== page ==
Their flowering season may be relatively brief, but Tulips are a pleasing way of adding some springtime cheer to your cottage garden border.  Underplant taller herbaceous perennials with a few clusters of these showy bulbs.  Dwarf tulip ‘Honky Tonk’ will do well in moist, but well-drained borders, and is as pretty as a picture.  Its pale, lemon-yellow blooms are a pleasant change to all the blues, whites and purples so often seen in a cottage garden border. 


Don’t be fooled into thinking that cottage garden borders need to be about showy ornamental flowers alone.  A few well-placed Heuchera will add a much-needed anchor to the overall scheme.  Heuchera ‘Wild Rose’ bears muted maroon foliage and sprays of rose-coloured flowers in summer.  Ideally placed in shade, these beautiful perennials offer wonderful ground-coverage.

2. English rose 

Nothing says cottage garden more than the classic rose.  A healthy shrub rose such as the beautiful hybrid tea variety, Rosemary Harkness is a lovely addition to any English garden.  Grown in the UK, it bears large, peachy apricot blooms, repeat flowers and has a gorgeously strong scent.  As a climbing rose, Compassion is hard to beat.  Awarded the Award of Garden Merit given by the Royal Horticultural Society, it repeat flowers shapely, pink-tinged, coppery-apricot double-blooms.

cottage rose garden border

4. Create structure with traditional features

Breaking up a cottage garden border with traditional features provides year-round interest and structure.  Cleverly chosen outdoor living products made from natural materials will also help to break up the effervescence of the planting.  A stone bird bath is a lovely way to encourage our feathered friends into your own garden.  Wooden features are also a classic cottage garden border staple.   Adding a wooden garden bench or obelisk offers both practicality and refined design.

5. Clipped hedges and balls

Whilst cottage garden borders are by and large all about informality, there is one wonderful evergreen that provides structure and form.  Box Hedging, or Buxus Sempervirens, has been carefully clipped into formal hedges and bulbous ornamental balls for centuries.  Box hedging and pre-clipped Buxus Topiary Balls are so incredibly easy to grow and maintain.  They’ll thrive in almost any soil and just require a little smartening up once or twice a year to keep their shape.  An attractive addition to any cottage garden border that also provides year-round interest when all those glorious perennials and annuals have died back.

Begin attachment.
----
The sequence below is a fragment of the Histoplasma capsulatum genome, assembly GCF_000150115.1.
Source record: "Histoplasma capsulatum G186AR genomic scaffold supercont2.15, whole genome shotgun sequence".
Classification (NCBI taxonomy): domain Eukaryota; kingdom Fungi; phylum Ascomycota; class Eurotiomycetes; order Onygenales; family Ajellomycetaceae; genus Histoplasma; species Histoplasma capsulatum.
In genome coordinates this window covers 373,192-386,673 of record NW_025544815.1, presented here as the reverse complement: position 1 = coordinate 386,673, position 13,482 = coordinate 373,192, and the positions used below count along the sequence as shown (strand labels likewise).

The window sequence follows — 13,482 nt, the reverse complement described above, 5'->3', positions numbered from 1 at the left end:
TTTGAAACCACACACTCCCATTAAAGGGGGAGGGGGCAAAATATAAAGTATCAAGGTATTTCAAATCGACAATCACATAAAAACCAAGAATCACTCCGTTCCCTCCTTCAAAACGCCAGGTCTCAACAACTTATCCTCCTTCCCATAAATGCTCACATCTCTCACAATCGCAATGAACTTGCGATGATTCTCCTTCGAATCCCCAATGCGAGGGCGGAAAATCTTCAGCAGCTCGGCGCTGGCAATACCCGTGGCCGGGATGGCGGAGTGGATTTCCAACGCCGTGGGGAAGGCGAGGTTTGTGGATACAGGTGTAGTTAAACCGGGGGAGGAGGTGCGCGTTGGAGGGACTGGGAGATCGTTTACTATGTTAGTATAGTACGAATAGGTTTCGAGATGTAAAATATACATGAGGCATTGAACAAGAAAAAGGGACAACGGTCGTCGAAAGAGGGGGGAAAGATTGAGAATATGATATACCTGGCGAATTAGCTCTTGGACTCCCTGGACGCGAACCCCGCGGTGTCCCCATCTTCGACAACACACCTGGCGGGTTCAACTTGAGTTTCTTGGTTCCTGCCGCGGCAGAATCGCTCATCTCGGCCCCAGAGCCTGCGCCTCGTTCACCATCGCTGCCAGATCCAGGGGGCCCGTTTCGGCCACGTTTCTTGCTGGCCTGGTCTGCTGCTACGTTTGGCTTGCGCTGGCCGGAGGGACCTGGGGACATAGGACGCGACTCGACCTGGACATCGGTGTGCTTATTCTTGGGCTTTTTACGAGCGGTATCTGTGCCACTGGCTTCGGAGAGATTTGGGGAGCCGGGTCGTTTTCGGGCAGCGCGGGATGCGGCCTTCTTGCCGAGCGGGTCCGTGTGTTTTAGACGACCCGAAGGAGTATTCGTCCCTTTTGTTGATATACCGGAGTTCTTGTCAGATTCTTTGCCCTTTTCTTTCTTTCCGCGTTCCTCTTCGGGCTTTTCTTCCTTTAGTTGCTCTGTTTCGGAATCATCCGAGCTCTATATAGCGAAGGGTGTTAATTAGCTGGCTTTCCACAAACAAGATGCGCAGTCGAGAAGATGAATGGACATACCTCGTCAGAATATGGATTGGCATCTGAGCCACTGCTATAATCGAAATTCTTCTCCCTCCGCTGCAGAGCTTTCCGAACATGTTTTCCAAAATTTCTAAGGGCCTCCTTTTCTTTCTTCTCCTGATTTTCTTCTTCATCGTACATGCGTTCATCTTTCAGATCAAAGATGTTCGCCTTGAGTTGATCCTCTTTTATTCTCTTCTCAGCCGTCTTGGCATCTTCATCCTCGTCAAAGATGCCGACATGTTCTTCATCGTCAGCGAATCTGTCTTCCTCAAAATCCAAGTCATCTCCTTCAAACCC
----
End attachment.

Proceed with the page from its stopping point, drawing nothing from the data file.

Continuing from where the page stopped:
6. Add height

When it comes to creating a cottage garden border, many focus purely on lower planting and eye-level herbaceous perennials.  But to really create that quintessential English garden look, you need to add height.  Towering Verbena bonariensis will do just the job and this Purpletop Vervain variety has soft lilac flowers that will elegantly waft on a summer’s breeze.

A dwarf ornamental tree is also a clever addition to any cottage garden border and a 5ft ‘Bramley’s Seedling’ Apple Tree is a perfect choice.  Awarded the Award of Garden Merit by the Royal Horticultural Society, this Malus produces delicious English cooking apples and bears the prettiest white and blush pink springtime blossom.  

Finally, climbing plants will elevate the look of any cottage garden border.  Train Clematis, Wisteria or Honeysuckle along a garden wall, trellis, or for smaller varieties, a garden obelisk.

Nicola Clements has been working with brands and publications in the gardening and lifestyle sectors for many years.  As well as regularly writing for The English Garden‘s website, Nicola is also a contributing gardening editor to Wildflowermagazine.  In her spare time, Nicola can be found pottering in her garden, where she hones her skills, ready to pass on her expert advice to amateur and seasoned gardeners.